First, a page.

church social media marketing

Church Marketing FAQ: Can Social Media Work For Churches?

Social media is “working” for your members and prospective members. So if it isn’t part of your church marketing, you’re losing opportunities to reach out and engage with people.

Social media is all about building awareness and interaction. The fact that your church isn’t “selling” anything will be a welcome respite for your audience. Should social media become a major focus of your church marketing? Probably not, but it definitely has its place. Consider all these ways in which church social media can help grow your congregation:

  • Invite people to special events such as your upcoming live Nativity presentation or Christmas Eve Mass celebration.
  • Promote special fundraising campaigns.
  • Add another way to distribute information and give your members another way to access that information – you could easily see a noticeable uptick in response.
  • Reinforce your monthly postcard marketing messages.
  • Listening – churches are generally more gifted at listening than other types of businesses, and being a good listener on social media is a very strong positive. What’s on your members’ minds? What are non-members thinking about or concerned about in their spiritual lives? What you learn from listening can make your church more relevant and more powerful on behalf of your ministry.
  • Post pictures.
  • Share inspiring stories or something relevant you recently heard or read.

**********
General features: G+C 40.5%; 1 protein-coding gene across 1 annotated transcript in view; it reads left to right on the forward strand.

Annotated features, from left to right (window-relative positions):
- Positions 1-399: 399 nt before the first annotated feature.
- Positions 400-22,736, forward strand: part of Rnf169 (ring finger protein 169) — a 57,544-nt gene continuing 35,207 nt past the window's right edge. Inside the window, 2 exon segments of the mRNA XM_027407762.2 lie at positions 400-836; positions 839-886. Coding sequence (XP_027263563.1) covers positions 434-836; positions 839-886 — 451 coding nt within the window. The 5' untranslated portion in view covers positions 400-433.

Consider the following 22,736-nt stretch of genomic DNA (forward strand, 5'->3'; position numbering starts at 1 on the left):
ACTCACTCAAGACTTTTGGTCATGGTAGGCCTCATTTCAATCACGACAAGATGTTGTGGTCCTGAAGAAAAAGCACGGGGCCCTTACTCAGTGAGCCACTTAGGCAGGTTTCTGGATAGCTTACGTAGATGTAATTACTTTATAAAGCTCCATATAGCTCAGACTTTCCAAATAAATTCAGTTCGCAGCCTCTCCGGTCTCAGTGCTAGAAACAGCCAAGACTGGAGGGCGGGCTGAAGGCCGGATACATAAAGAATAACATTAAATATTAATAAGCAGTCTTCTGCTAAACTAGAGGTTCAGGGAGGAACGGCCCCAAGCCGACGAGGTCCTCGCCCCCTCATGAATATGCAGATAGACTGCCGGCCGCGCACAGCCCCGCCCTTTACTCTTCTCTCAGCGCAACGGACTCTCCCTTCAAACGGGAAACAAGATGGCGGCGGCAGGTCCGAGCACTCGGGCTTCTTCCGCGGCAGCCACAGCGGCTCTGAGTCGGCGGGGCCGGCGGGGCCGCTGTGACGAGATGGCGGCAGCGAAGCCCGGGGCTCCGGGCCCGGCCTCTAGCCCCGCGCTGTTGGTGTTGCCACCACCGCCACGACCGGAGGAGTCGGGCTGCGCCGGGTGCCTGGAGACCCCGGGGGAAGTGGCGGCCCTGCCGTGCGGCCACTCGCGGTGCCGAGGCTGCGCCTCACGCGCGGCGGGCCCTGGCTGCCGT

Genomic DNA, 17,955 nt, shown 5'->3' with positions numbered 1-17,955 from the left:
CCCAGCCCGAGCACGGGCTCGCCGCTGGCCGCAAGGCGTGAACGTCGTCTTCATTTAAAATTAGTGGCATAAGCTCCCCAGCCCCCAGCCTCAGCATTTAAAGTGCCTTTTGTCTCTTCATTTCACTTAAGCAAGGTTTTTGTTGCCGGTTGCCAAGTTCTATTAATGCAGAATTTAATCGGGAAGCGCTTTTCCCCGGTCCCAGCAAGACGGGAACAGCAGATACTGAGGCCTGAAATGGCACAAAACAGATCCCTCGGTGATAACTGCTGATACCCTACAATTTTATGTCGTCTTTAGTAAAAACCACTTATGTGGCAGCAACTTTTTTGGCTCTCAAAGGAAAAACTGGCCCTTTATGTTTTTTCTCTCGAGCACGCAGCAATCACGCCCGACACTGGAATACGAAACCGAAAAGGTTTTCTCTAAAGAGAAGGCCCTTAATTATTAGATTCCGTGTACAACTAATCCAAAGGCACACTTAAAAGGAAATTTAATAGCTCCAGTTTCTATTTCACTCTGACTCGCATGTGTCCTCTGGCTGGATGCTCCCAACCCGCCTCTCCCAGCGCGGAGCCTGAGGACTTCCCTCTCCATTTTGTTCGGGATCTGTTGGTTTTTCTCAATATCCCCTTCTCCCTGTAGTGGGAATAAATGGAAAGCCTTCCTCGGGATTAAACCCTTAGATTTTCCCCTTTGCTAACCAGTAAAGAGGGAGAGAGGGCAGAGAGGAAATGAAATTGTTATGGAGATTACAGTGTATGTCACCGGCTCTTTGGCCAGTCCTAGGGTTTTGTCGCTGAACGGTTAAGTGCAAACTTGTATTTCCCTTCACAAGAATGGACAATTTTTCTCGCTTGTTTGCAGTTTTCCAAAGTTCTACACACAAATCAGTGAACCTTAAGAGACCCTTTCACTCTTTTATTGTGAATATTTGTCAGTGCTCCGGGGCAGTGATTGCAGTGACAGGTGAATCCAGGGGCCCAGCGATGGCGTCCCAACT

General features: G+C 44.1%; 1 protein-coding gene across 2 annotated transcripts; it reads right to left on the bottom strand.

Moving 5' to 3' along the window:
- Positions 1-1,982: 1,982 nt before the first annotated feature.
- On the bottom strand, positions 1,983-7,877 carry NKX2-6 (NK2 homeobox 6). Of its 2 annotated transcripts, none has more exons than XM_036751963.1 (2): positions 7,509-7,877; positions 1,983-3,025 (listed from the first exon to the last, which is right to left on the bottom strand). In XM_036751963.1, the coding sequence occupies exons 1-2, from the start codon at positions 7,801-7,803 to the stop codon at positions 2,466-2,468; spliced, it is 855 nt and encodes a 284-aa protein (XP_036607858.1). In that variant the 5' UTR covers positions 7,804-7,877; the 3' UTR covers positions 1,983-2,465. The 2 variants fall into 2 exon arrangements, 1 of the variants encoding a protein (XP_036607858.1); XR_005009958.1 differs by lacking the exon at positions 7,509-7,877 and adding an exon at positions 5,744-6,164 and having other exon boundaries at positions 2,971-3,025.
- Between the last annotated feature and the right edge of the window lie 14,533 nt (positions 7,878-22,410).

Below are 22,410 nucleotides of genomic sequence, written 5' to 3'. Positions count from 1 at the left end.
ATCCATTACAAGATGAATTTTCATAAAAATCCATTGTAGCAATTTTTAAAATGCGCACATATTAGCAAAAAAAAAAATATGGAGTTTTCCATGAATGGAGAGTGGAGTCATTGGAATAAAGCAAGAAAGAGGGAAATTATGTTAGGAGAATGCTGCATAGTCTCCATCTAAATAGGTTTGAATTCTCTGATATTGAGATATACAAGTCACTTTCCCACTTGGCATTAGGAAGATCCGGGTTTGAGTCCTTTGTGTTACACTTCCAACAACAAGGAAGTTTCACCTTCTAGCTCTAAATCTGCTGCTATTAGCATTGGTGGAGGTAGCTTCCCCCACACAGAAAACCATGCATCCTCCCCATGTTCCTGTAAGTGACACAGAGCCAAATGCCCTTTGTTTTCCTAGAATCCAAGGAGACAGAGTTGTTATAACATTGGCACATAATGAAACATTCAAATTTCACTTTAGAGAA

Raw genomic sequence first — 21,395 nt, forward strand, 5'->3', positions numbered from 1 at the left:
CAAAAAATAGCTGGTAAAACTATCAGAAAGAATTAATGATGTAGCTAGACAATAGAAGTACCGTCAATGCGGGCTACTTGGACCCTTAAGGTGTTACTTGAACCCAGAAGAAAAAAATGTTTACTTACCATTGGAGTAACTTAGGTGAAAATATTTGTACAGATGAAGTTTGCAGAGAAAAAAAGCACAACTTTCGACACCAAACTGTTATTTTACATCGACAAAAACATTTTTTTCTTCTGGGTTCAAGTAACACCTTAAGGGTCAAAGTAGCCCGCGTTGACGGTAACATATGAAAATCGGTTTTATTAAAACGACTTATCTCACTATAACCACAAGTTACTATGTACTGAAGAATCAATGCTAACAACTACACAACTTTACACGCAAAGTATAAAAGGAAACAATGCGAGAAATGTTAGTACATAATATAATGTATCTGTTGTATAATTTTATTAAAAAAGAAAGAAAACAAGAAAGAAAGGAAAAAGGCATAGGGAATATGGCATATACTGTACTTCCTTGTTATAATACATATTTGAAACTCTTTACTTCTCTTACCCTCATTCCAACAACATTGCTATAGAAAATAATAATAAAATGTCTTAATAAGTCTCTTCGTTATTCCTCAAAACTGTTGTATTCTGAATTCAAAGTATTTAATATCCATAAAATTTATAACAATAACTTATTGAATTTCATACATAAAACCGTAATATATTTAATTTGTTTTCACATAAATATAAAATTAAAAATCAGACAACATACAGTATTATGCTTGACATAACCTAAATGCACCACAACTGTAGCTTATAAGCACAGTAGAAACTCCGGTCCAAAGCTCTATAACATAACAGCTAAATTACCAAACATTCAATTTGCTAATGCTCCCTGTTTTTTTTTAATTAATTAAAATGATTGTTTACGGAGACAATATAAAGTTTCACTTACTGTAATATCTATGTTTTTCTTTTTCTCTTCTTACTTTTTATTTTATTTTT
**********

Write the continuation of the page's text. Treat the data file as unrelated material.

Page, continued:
• Spread the word about your mission, religious philosophy and good works projects.
  • Start a conversation
  • Create informal online religious dialogue or a regular Bible study group.
  • Talk about the ongoing progress of your special projects. These are excellent opportunities to share photos or short videos of your members in action helping others.

Church social media gives you a wider outreach presence that can have significant value even if your church doesn’t rack up the same number of followers as a movie star, sports celebrity or big name retailer. You’re building your image and awareness of your mission. You never know when or where your message will resonate in just the right way with someone searching for what your ministry or congregation has to offer.

If you’re going to use social media, you have to do it right.

Like all your marketing, social media will reflect on your church and membership. You wouldn’t mail shoddy-looking postcards or allow your church itself to look as if you don’t care. Your social media profiles also need to positively and accurately reflect your church. Here are some tips:

  • Include a photo that is visually inviting.
  • Create a Facebook page, not a personal account – your church is a business on social media.
  • “Attendance” counts to keep you top-of-mind on social media, so regularly updating posts is as important as regularly mailing your monthly church marketing postcards.
  • Monitor other people’s postings and follow up – the whole point is engagement.
  • Twitter is a modern way to deliver the Thought of the Day from your pastor.
  • If you produce audio or video messages or excerpts of your pastor’s sermons, post them on YouTube and link to them via Facebook and Twitter.
  • Make sure your have a Google+ page. It has become a requirement for every local business, and that’s you. Google+ makes it easy for people to see key information about your church at a glance – things like your worship schedule, contact information, location including a map and directions.
  • You can target who receives your various social media posts, making it even more valuable for specific interest or age groups within your congregation, from teens to choir to study groups.

The fact that your church marketing includes use of social media tells people you’re up to date, even if your mission and message are very traditional. You can build relationships within your congregation and throughout the surrounding community. And you can reach those not able to physically attend worship services or fellowship activities, whether they’re shut-ins or congregation members away at school or in the military.

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